For this museum lover, the Egyptian Museum was a lifetime dream. The day started warm but pleasant. My cab driver Mahmoud was a riot; an old smiley man, head barely reaching my shoulder, with knowledge of seemingly random English words. We were on the road for over half an hour, most of it stuck in traffic. Mahmoud tried to tell me about landmarks we passed but he was hard to understand. It didn’t matter. Mahmoud and I were fast friends. He taught me some Arabic, I taught him some Portuguese. He couldn’t pronounce my name, so he called me Cinderella.
On our way to the museum through chaotic streets, there was much to see. Of special note were palaces in Turkish and Indian architecture. And a man riding a bicycle with one hand, while the other balanced a huge double tray of baked goods on his head. Uncovered. Collecting dust and fumes.
Dust is ever present. Following the advice of other globetrotters, I wore closed toe shoes. In respect to cultural norms, I also wore long pants, long sleeve tunic, and a scarf that double as hijab as needed. When I returned to the hotel, all of it was covered in dust, and my feet looked as if I’d walked through a coal mine.
The sun was high and strong by the time I arrived at the Egyptian Museum. It’s a beautiful old building surrounded by magnificent iron fences. I bought my entry ticket and went through the outdoor entrance behind a small tour group. Reached the security checkpoint where the x-ray revealed the camera inside my bag.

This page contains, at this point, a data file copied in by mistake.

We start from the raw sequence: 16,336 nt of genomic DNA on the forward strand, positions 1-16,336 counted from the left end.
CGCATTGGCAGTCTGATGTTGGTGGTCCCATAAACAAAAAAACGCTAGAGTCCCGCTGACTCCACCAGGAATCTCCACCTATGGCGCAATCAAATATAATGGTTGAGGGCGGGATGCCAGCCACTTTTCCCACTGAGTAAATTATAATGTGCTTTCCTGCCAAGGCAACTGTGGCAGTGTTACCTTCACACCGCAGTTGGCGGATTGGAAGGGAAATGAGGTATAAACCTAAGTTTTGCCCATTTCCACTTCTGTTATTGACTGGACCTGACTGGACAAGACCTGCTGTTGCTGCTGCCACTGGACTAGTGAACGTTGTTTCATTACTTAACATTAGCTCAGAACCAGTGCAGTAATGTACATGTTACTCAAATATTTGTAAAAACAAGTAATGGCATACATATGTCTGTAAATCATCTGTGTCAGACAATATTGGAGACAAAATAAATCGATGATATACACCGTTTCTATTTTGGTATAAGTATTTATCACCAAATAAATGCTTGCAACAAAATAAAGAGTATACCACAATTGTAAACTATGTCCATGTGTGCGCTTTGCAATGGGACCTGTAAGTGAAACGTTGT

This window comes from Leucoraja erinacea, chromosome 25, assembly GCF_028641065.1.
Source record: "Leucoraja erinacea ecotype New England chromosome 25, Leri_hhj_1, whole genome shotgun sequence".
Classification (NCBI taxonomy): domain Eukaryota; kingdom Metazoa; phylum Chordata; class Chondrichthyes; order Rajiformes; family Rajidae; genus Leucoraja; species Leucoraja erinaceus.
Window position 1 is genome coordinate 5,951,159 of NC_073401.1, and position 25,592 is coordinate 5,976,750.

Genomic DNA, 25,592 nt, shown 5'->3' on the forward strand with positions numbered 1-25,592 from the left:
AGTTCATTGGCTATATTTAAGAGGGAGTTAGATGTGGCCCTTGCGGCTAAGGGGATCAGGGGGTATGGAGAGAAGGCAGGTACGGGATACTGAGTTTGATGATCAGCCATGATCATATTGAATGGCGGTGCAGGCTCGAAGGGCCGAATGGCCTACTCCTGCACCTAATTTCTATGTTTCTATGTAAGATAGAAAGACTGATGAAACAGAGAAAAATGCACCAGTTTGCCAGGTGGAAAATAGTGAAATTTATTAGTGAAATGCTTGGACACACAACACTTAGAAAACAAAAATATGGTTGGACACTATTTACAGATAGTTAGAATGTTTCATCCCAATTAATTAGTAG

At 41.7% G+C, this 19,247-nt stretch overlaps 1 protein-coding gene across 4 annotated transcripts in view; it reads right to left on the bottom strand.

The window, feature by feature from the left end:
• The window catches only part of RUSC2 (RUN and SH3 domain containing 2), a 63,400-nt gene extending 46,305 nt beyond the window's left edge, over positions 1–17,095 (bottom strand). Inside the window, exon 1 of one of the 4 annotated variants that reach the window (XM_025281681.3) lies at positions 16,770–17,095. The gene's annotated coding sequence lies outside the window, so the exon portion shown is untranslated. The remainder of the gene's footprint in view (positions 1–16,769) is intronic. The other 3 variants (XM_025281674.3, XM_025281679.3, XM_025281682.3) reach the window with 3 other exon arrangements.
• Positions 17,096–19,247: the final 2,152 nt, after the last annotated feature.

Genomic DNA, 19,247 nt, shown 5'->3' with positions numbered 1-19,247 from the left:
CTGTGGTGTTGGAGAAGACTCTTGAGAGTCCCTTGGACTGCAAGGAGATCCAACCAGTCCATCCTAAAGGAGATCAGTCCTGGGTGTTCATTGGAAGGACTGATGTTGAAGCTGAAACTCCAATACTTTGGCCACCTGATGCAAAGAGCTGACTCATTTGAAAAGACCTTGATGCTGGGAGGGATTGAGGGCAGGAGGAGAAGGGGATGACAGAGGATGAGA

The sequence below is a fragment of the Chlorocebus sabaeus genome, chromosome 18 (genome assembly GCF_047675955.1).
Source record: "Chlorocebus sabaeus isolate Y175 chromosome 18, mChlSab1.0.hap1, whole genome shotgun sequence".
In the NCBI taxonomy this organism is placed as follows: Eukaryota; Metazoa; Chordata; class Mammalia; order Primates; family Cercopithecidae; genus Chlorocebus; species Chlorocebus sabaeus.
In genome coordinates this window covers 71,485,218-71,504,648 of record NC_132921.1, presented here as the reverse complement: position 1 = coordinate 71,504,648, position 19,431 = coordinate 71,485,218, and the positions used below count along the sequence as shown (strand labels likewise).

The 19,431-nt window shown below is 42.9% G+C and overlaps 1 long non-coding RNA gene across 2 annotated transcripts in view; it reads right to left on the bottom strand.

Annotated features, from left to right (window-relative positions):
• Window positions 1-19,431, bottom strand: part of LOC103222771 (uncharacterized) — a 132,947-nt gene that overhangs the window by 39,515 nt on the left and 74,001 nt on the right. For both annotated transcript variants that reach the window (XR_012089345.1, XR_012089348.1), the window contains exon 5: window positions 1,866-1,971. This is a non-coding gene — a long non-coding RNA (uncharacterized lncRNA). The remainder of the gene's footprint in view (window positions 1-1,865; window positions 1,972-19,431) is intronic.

Security guy: camera ticket please?
Security guy: ticket for photos
Me: where do I get that?!
Security guy: same place as regular ticket
Back outside I go, buy the extra ticket that allows me to take photos (not displayed or explained the first time). Back inside. The same smiling security guy hands me a flag pin from Australia, which had fallen off my bag during screening. That prompted a whole conversation about all the flags on my bag. I’m really enjoying chatting with the locals.
I had a lifetime of expectations built up, and the museum was both amazing and very depressing. The artifacts themselves are breathtaking and the collections are endless. I could spend my entire trip there and not see everything properly. But oh, how heartbreaking it is to see them in such conditions.
The building is old and badly maintained. Walls are dirty, cracked and stained. Some rooms are so dark it’s hard to read the yellowed display cards. There is no air conditioning, just a few small fans here and there. No apparent security either. Hordes of tourists roam unchecked, touching, leaning on, and even climbing on priceless artifacts. I had to leave a room before totally losing my shit on adult visitors who were taking turns sitting on a 3000-year-old statue.
My favorite piece was the magnificent throne of Tutankhamun. That awe-inspiring item alone was worth the visit.
Several pieces were recovered from the 2011 break-in of the museum. Many were found smashed to pieces, and even months-long restoration didn’t bring them back entirely. That was heartbreaking.
The heat was oppressive by the time I left the museum, and the drive back to the hotel wasn’t nearly as much fun without Mahmoud.
My evening ended with a boring but necessary visit to a nearby mall. Rookie mistake: I bought a new SD card for my Nikon, and it turned out to be incompatible. I couldn’t take the great photos I wanted at the museum, and had to make do with my phone. Worse - I still haven’t been able to find the appropriate card for the camera. Tomorrow will be a pilgrimage to camera shops.